Surprise cameo at the Emmys: Jeb!
Trump’s ‘birther’ falsehoods continue to roil the presidential race
Donald Trump’s acknowledgment on Friday that President Obama was born in the United States has not made the controversy over Trump’s long advocacy of “birther” falsehoods go away.
The issue continued to ricochet across the campaign debate on Sunday, despite Republican efforts to insist that Trump had now put a close to that chapter. (Obama released his certificate of live birth from Hawaii in 2008 and his long-form birth certificate in 2011, but Trump continued for years to question his origins.)
Obama joked about Trump’s admission in a speech Saturday night: “In other breaking news, the world is round, not flat,” he said.
The Democratic vice presidential nominee, Sen. Tim Kaine of Virginia, characterized Trump’s earlier questioning of Obama’s citizenship as a “bigoted lie.”
His Republican counterpart, Gov. Mike Pence of Indiana, however, followed Trump’s lead by pressing a new untrue statement — that the birther debate could be traced to Hillary Clinton’s 2008 campaign.
Pence maintained on “ABC This Week” that Trump had accepted Obama’s being born in the U.S. “without hesitation.”
ABC’s Martha Raddatz pointed out that as recently as last Wednesday, Trump had not been willing to say Obama was born in the U.S. Overall, ABC counted 67 tweets and retweets from Trump questioning where the president was born, she said.
“He has been a leader in this birther movement,” she said.
Pence responded by alluding to “news reports” tying the birther movement to the 2008 Clinton campaign.
“You believe that?” she asked.
“Look, I’ll let the facts speak for themselves,” Pence said.
There’s no evidence that Clinton ever questioned Obama’s birthplace during the 2008 campaign or after. As the Trump campaign recently noted, Clinton fired a staff member in Iowa during the 2008 campaign for circulating an email involving the subject.
A senior advisor, Mark Penn, the campaign pollster, wrote a memo at one point suggesting that Clinton should question Obama’s American values, but did not mention any question of his birthplace.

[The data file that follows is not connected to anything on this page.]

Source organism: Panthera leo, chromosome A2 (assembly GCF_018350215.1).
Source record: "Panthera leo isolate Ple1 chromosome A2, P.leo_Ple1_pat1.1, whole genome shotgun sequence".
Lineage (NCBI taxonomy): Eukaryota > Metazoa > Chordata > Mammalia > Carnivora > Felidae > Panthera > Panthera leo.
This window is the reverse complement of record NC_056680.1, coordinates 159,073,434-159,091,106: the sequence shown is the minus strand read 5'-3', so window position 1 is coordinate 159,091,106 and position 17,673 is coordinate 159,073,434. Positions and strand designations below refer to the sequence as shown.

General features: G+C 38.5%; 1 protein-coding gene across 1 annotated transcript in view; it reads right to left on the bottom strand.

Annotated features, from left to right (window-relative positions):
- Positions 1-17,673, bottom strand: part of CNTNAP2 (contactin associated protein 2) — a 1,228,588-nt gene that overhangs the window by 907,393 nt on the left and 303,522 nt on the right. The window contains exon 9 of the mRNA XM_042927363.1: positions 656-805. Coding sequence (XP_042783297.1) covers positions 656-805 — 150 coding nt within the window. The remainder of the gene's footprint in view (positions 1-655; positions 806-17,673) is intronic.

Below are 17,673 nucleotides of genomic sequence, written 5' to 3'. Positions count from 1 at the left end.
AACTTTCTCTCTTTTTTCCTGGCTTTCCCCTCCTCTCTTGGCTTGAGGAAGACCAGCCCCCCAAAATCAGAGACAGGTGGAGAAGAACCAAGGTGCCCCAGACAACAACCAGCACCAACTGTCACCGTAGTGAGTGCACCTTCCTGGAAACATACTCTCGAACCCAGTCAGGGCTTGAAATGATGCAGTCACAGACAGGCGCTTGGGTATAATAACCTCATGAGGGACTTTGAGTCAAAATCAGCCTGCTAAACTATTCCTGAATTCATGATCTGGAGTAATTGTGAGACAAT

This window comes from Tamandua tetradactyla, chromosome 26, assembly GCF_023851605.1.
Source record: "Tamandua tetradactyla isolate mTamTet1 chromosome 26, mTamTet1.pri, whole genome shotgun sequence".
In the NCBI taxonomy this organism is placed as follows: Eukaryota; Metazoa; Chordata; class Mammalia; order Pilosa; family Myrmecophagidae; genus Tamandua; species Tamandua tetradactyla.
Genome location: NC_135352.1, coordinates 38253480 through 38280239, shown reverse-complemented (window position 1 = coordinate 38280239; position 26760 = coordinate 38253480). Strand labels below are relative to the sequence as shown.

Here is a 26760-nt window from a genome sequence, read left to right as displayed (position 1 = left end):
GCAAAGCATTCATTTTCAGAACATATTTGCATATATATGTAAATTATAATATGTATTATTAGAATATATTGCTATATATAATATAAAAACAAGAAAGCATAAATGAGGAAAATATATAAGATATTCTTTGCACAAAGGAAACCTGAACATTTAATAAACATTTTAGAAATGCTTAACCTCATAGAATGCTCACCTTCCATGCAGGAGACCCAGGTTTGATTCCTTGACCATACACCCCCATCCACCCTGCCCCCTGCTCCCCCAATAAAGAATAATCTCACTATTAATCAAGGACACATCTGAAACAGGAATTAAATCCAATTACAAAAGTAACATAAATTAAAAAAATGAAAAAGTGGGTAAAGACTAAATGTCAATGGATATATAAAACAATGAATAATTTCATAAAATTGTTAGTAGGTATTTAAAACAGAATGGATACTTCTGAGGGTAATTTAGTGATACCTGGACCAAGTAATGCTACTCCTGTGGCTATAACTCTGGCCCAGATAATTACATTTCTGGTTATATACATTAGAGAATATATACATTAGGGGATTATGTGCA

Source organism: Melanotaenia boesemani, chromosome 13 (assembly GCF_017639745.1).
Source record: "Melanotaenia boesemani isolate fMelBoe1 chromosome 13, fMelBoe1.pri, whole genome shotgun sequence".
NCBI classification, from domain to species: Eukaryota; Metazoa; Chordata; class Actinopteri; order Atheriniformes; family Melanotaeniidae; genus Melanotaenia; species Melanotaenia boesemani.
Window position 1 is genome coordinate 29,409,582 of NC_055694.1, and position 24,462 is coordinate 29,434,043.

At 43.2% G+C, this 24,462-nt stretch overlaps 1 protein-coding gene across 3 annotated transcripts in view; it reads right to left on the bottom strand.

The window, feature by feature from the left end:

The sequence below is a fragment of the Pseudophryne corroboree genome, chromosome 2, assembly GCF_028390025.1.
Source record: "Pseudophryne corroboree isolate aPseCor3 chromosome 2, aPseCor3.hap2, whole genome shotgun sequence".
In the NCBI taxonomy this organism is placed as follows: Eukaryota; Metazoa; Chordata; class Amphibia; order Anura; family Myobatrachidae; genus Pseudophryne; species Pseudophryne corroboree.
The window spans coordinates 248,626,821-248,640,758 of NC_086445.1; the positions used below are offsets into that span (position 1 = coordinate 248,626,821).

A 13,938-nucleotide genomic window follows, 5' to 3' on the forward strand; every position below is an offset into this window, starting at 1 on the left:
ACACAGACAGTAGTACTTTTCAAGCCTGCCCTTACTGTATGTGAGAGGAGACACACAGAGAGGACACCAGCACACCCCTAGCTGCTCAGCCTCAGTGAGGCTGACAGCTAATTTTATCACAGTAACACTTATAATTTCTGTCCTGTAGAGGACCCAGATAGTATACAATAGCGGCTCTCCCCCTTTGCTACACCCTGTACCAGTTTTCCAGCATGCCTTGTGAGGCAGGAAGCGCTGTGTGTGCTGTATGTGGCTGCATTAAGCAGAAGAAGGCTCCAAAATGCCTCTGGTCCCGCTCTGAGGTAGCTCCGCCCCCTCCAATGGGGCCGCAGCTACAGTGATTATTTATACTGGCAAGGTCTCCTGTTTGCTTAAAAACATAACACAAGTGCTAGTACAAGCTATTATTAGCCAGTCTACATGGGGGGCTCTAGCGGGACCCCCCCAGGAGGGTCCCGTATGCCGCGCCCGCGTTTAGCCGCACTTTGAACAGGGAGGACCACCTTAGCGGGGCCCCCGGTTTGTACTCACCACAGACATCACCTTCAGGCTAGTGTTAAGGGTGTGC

Kaine, speaking on “This Week,” said the birther allegations recalled a time when no African American, free or slave, could become a U.S. citizen.
“This isn’t just a semantical thing,” Kaine said. “This is so painful to so many Americans because they remember our history.”
He said he hoped someone would ask Trump whether he had been “gullible” or “conspiratorial” when “dragging us back to the most painful chapter in American life.”
“Who were you trying to appease by doing that?” he asked.
Asked why it took Trump five years to admit that he had promoted a false story, his campaign manager, Kellyanne Conway, demurred.
“You’re going to have to ask him,” she said, on CBS’s “Face the Nation.”
“I think this is a side show now the media seems obsessed with,” she added. “He does things on his terms, on his timeline.”
Rep. John Lewis, a Georgia Democrat and veteran of the civil rights movement, called the matter “shameful.”
“Everybody, every reasonable person knew that he was born in America—in Hawaii, not in Kenya,” Lewis said on “Face the Nation.”
Trump “just wouldn’t give up on it,” he said.
“When you make mistakes, when you’re wrong, you should admit you’re wrong, and ask people to forgive you,” Lewis added.
Obama belittled Trump over the issue in his remarks Saturday night at a Congressional Black Caucus Foundation dinner in Washington.
“To think that with just 124 days to go, under the wire, we got that resolved,” Obama said. “I mean, that’s a boost for me in the home stretch. In other breaking news, the world is round, not flat.”
This post was updated with additional quotes from Conway and Rep. Lewis.
Trump is, at the least, ‘reckless about violence,’ Tim Kaine says
Hillary Clinton’s running mate, Sen. Tim Kaine, said Sunday he was “stunned” by Donald Trump’s remark Friday that her security detail should disarm, and “let’s see what happens to her.”
At a rally Friday, the GOP nominee said that because of Clinton’s support for some gun control measures, her Secret Service bodyguards shouldn’t have guns.